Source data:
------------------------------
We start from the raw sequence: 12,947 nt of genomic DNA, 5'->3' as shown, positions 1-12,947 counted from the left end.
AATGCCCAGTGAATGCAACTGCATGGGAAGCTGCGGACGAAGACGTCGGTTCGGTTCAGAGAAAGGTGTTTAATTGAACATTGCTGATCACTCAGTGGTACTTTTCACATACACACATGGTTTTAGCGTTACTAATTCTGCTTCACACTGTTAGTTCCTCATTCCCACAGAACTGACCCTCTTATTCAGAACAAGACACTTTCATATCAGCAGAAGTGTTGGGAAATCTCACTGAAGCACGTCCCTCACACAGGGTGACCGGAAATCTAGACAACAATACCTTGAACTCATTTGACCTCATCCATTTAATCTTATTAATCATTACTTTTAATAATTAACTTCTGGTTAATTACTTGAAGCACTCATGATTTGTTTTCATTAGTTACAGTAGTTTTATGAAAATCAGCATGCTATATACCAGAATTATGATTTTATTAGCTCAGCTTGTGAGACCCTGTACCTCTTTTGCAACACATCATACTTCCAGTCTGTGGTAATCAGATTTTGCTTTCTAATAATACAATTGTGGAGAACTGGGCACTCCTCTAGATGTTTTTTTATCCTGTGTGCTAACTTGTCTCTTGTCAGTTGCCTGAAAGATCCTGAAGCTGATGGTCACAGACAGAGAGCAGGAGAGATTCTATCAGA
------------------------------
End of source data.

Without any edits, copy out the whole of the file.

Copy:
We start from the raw sequence: 12,947 nt of genomic DNA, 5'->3' as shown, positions 1-12,947 counted from the left end.
AATGCCCAGTGAATGCAACTGCATGGGAAGCTGCGGACGAAGACGTCGGTTCGGTTCAGAGAAAGGTGTTTAATTGAACATTGCTGATCACTCAGTGGTACTTTTCACATACACACATGGTTTTAGCGTTACTAATTCTGCTTCACACTGTTAGTTCCTCATTCCCACAGAACTGACCCTCTTATTCAGAACAAGACACTTTCATATCAGCAGAAGTGTTGGGAAATCTCACTGAAGCACGTCCCTCACACAGGGTGACCGGAAATCTAGACAACAATACCTTGAACTCATTTGACCTCATCCATTTAATCTTATTAATCATTACTTTTAATAATTAACTTCTGGTTAATTACTTGAAGCACTCATGATTTGTTTTCATTAGTTACAGTAGTTTTATGAAAATCAGCATGCTATATACCAGAATTATGATTTTATTAGCTCAGCTTGTGAGACCCTGTACCTCTTTTGCAACACATCATACTTCCAGTCTGTGGTAATCAGATTTTGCTTTCTAATAATACAATTGTGGAGAACTGGGCACTCCTCTAGATGTTTTTTTATCCTGTGTGCTAACTTGTCTCTTGTCAGTTGCCTGAAAGATCCTGAAGCTGATGGTCACAGACAGAGAGCAGGAGAGATTCTATCAGA